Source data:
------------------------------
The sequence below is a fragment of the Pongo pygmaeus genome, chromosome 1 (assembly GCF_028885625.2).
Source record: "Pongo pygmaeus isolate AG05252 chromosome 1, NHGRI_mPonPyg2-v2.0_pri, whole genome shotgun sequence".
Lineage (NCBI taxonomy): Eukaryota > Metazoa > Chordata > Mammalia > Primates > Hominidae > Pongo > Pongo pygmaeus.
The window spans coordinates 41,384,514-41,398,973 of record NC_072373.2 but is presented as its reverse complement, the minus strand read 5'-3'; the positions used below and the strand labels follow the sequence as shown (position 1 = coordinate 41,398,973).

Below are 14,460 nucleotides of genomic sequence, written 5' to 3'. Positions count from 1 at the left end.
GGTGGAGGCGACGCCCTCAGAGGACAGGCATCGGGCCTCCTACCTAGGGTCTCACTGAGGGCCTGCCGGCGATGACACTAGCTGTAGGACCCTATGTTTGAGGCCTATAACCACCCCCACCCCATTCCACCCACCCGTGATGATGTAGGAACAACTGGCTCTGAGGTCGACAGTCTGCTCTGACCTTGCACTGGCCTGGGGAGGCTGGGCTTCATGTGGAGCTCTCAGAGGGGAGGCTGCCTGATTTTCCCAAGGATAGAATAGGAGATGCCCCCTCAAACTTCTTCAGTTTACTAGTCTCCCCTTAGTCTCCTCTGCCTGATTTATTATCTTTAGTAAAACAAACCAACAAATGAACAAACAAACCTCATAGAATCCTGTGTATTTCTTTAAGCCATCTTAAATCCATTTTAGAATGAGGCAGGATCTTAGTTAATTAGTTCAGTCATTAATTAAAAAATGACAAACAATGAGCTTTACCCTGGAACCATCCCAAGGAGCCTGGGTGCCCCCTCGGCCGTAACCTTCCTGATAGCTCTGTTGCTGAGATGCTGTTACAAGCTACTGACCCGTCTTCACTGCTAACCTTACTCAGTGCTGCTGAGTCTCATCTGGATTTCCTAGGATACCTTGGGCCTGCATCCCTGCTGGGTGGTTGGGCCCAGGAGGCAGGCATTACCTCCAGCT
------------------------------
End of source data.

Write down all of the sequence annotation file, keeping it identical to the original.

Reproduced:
The sequence below is a fragment of the Pongo pygmaeus genome, chromosome 1 (assembly GCF_028885625.2).
Source record: "Pongo pygmaeus isolate AG05252 chromosome 1, NHGRI_mPonPyg2-v2.0_pri, whole genome shotgun sequence".
Lineage (NCBI taxonomy): Eukaryota > Metazoa > Chordata > Mammalia > Primates > Hominidae > Pongo > Pongo pygmaeus.
The window spans coordinates 41,384,514-41,398,973 of record NC_072373.2 but is presented as its reverse complement, the minus strand read 5'-3'; the positions used below and the strand labels follow the sequence as shown (position 1 = coordinate 41,398,973).

Below are 14,460 nucleotides of genomic sequence, written 5' to 3'. Positions count from 1 at the left end.
GGTGGAGGCGACGCCCTCAGAGGACAGGCATCGGGCCTCCTACCTAGGGTCTCACTGAGGGCCTGCCGGCGATGACACTAGCTGTAGGACCCTATGTTTGAGGCCTATAACCACCCCCACCCCATTCCACCCACCCGTGATGATGTAGGAACAACTGGCTCTGAGGTCGACAGTCTGCTCTGACCTTGCACTGGCCTGGGGAGGCTGGGCTTCATGTGGAGCTCTCAGAGGGGAGGCTGCCTGATTTTCCCAAGGATAGAATAGGAGATGCCCCCTCAAACTTCTTCAGTTTACTAGTCTCCCCTTAGTCTCCTCTGCCTGATTTATTATCTTTAGTAAAACAAACCAACAAATGAACAAACAAACCTCATAGAATCCTGTGTATTTCTTTAAGCCATCTTAAATCCATTTTAGAATGAGGCAGGATCTTAGTTAATTAGTTCAGTCATTAATTAAAAAATGACAAACAATGAGCTTTACCCTGGAACCATCCCAAGGAGCCTGGGTGCCCCCTCGGCCGTAACCTTCCTGATAGCTCTGTTGCTGAGATGCTGTTACAAGCTACTGACCCGTCTTCACTGCTAACCTTACTCAGTGCTGCTGAGTCTCATCTGGATTTCCTAGGATACCTTGGGCCTGCATCCCTGCTGGGTGGTTGGGCCCAGGAGGCAGGCATTACCTCCAGCT